Table 2. Assumptions for each waiting list scenario

                      Table 2. Assumptions for each waiting list scenario

                      In our central scenario, we assume that treatment volumes grow by 5.0% per year over the remaining period covered by the elective backlog recovery plan (2023–24 and 2024–25). This is far below the 18.8% that would be required to achieve the plan’s headline activity target, but faster than the pre-pandemic trend. This is because, guided by recent experience, we expect the NHS to continue to make significant progress in increasing activity levels, but not enough for it to deliver on its original ambitions. 

                      From 2025–26 onwards, we assume that the NHS has returned to a new equilibrium and that treatment volumes will grow at the pre-pandemic growth rate of 2.4% per year. Figure 12 shows what this would imply for treatment volumes. This 2.4% growth rate is below what is implied by the workforce plan, reflecting our expectation that the NHS will struggle to recruit the number of staff set out in the plan and will continue to struggle to translate higher levels of staffing into higher treatment volumes.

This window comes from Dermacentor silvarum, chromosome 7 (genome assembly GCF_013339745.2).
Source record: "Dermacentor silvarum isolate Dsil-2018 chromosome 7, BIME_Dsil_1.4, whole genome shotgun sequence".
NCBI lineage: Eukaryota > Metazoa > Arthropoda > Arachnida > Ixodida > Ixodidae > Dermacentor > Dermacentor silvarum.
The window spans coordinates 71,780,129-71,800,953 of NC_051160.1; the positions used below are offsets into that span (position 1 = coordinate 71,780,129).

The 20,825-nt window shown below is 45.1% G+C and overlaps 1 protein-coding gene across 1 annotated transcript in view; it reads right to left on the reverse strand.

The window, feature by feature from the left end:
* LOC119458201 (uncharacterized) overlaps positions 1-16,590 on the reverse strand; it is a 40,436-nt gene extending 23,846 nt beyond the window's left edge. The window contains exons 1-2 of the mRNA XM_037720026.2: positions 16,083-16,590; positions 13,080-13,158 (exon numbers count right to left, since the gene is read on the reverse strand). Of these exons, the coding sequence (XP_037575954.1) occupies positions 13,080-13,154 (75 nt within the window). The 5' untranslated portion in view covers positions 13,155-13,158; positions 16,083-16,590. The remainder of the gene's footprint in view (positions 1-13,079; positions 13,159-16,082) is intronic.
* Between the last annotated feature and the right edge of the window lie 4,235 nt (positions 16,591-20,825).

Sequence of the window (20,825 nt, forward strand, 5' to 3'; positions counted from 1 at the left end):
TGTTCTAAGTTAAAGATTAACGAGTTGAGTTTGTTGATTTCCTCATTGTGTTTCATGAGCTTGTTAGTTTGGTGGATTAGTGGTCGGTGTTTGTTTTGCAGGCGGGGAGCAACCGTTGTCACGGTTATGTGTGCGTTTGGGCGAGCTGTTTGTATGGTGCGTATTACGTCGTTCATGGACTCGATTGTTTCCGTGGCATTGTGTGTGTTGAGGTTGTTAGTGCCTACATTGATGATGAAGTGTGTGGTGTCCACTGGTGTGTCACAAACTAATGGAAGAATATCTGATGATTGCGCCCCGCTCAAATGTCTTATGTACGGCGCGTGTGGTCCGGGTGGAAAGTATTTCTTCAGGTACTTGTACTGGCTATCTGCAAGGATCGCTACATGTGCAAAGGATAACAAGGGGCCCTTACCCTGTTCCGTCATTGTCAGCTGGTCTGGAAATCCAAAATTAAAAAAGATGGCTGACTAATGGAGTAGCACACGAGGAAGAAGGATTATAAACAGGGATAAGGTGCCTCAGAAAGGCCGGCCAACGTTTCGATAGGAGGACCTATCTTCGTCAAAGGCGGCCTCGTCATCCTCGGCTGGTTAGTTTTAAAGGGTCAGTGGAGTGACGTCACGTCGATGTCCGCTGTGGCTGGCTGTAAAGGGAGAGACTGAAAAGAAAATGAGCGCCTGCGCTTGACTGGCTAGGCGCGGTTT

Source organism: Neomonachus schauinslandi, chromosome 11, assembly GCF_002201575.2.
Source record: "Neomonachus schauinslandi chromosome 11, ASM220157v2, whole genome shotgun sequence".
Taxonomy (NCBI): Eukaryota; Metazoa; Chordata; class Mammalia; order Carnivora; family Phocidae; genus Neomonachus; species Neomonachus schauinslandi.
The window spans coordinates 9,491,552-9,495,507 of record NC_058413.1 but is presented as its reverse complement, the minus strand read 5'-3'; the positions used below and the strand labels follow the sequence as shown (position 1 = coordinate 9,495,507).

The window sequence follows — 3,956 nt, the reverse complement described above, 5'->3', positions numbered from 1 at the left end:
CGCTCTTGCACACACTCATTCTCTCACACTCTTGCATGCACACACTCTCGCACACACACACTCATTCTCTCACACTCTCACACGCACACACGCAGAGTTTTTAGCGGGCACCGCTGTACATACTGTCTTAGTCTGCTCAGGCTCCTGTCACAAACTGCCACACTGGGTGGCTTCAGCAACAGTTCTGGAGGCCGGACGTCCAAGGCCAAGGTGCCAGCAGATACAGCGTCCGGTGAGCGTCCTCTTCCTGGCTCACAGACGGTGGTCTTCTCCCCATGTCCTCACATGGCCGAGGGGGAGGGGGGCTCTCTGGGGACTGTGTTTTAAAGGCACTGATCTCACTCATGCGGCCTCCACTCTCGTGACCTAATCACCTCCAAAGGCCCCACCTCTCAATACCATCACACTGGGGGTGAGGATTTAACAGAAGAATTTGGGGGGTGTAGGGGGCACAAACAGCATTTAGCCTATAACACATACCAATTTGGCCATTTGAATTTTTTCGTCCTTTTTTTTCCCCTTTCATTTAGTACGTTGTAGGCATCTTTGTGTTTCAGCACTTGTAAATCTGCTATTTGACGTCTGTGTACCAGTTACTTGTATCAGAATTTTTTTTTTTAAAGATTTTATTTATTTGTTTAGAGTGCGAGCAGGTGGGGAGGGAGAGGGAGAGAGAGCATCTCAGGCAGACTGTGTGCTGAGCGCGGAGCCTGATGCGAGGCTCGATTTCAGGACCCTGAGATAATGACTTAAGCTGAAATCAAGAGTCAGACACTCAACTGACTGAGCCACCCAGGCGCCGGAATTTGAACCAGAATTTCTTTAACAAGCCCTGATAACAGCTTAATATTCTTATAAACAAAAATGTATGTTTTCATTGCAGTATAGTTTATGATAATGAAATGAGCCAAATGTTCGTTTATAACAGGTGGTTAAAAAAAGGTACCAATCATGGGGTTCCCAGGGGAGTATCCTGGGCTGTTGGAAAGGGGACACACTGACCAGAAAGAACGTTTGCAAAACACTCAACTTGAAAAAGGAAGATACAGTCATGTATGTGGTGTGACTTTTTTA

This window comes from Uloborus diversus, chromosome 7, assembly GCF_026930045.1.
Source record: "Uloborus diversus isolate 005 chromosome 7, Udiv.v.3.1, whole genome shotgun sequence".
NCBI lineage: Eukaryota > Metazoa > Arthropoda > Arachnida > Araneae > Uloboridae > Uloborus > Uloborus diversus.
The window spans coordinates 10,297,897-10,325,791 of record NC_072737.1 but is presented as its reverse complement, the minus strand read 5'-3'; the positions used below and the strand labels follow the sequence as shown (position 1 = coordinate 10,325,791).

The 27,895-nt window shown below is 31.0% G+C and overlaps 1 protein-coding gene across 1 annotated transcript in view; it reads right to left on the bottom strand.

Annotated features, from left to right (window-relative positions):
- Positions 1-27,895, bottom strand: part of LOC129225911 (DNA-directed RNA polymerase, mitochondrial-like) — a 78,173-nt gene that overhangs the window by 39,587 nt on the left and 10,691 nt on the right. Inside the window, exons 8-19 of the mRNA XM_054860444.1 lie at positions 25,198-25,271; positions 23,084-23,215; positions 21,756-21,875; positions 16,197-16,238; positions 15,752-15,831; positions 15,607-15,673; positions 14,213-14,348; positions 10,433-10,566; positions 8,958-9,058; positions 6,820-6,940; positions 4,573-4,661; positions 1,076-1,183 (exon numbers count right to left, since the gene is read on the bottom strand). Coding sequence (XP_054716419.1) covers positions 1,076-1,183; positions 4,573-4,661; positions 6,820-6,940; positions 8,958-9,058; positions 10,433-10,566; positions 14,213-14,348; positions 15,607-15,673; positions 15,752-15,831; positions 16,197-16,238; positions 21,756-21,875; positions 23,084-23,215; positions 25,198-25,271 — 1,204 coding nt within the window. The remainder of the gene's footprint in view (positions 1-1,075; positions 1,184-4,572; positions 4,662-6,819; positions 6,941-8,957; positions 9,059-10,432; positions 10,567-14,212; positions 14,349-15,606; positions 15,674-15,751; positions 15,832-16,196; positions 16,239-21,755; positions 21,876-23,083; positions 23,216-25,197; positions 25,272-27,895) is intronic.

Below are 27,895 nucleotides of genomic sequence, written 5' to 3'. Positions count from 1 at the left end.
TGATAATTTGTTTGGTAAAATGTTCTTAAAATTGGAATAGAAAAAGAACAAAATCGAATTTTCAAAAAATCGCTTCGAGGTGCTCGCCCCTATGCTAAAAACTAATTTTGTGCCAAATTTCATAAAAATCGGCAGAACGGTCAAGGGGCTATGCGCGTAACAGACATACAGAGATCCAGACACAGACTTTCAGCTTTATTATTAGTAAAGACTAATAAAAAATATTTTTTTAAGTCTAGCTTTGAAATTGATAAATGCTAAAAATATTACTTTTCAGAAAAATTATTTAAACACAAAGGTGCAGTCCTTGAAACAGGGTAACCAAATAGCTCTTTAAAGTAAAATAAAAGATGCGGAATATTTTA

Because waiting lists will remain high, in our central scenario we assume that there is continued rationing of access to the waiting list. We therefore assume that the number of new joiners grows by 2.0% per year, below the 2.9% per year assumed in the workforce plan and equal to the growth rate pre-pandemic.

                        In our optimistic scenario, we assume that the NHS recovers faster than in our central scenario, achieving a 9.5% growth rate in treatment volumes per year up to 2024–25, roughly half of what would be required to achieve the backlog recovery plan objective (discussed earlier in this report), but still highly ambitious. After that, we assume that treatment volumes grow by 2.9% per year, in line with the objectives in the long-term workforce plan. We assume that the number of patients joining the list is responsive to the improvement in performance, perhaps because GPs are more likely to refer patients when the list is falling, and therefore grows at 2.9% per year as forecast by the workforce plan.